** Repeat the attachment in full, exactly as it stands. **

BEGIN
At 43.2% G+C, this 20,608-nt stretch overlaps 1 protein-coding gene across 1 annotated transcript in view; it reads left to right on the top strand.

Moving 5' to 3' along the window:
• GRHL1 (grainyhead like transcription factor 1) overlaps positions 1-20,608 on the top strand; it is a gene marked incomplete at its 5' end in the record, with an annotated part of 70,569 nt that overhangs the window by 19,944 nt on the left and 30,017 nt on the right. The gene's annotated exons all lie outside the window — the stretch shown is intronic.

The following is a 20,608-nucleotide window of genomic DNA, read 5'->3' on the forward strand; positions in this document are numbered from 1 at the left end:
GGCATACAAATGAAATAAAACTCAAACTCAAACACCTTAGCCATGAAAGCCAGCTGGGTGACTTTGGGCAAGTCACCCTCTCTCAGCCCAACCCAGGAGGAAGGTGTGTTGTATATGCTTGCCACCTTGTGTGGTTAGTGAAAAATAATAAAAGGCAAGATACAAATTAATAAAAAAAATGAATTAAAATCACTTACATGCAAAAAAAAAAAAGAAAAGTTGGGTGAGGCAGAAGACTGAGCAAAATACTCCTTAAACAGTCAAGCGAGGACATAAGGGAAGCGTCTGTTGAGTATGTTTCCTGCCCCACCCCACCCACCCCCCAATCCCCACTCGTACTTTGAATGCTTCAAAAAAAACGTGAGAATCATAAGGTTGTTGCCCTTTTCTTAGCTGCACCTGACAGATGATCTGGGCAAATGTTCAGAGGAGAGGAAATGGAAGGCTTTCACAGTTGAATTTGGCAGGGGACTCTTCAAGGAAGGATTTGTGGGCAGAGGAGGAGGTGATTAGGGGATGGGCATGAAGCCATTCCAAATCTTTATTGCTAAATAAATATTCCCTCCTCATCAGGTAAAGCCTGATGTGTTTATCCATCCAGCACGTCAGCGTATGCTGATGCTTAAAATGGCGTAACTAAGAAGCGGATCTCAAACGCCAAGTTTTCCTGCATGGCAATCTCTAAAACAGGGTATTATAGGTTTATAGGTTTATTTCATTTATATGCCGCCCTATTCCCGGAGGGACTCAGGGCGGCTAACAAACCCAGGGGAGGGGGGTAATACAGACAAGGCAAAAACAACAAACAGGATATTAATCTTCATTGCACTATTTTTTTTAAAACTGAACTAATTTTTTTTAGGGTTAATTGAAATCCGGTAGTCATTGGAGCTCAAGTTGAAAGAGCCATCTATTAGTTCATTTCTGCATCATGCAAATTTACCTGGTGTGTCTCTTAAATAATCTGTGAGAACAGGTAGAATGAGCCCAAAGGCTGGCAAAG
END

At 43.2% G+C, this 20,608-nt stretch overlaps 1 protein-coding gene across 1 annotated transcript in view; it reads left to right on the top strand.

Moving 5' to 3' along the window:
• GRHL1 (grainyhead like transcription factor 1) overlaps positions 1-20,608 on the top strand; it is a gene marked incomplete at its 5' end in the record, with an annotated part of 70,569 nt that overhangs the window by 19,944 nt on the left and 30,017 nt on the right. The gene's annotated exons all lie outside the window — the stretch shown is intronic.

The following is a 20,608-nucleotide window of genomic DNA, read 5'->3' on the forward strand; positions in this document are numbered from 1 at the left end:
GGCATACAAATGAAATAAAACTCAAACTCAAACACCTTAGCCATGAAAGCCAGCTGGGTGACTTTGGGCAAGTCACCCTCTCTCAGCCCAACCCAGGAGGAAGGTGTGTTGTATATGCTTGCCACCTTGTGTGGTTAGTGAAAAATAATAAAAGGCAAGATACAAATTAATAAAAAAAATGAATTAAAATCACTTACATGCAAAAAAAAAAAAGAAAAGTTGGGTGAGGCAGAAGACTGAGCAAAATACTCCTTAAACAGTCAAGCGAGGACATAAGGGAAGCGTCTGTTGAGTATGTTTCCTGCCCCACCCCACCCACCCCCCAATCCCCACTCGTACTTTGAATGCTTCAAAAAAAACGTGAGAATCATAAGGTTGTTGCCCTTTTCTTAGCTGCACCTGACAGATGATCTGGGCAAATGTTCAGAGGAGAGGAAATGGAAGGCTTTCACAGTTGAATTTGGCAGGGGACTCTTCAAGGAAGGATTTGTGGGCAGAGGAGGAGGTGATTAGGGGATGGGCATGAAGCCATTCCAAATCTTTATTGCTAAATAAATATTCCCTCCTCATCAGGTAAAGCCTGATGTGTTTATCCATCCAGCACGTCAGCGTATGCTGATGCTTAAAATGGCGTAACTAAGAAGCGGATCTCAAACGCCAAGTTTTCCTGCATGGCAATCTCTAAAACAGGGTATTATAGGTTTATAGGTTTATTTCATTTATATGCCGCCCTATTCCCGGAGGGACTCAGGGCGGCTAACAAACCCAGGGGAGGGGGGTAATACAGACAAGGCAAAAACAACAAACAGGATATTAATCTTCATTGCACTATTTTTTTTAAAACTGAACTAATTTTTTTTAGGGTTAATTGAAATCCGGTAGTCATTGGAGCTCAAGTTGAAAGAGCCATCTATTAGTTCATTTCTGCATCATGCAAATTTACCTGGTGTGTCTCTTAAATAATCTGTGAGAACAGGTAGAATGAGCCCAAAGGCTGGCAAAG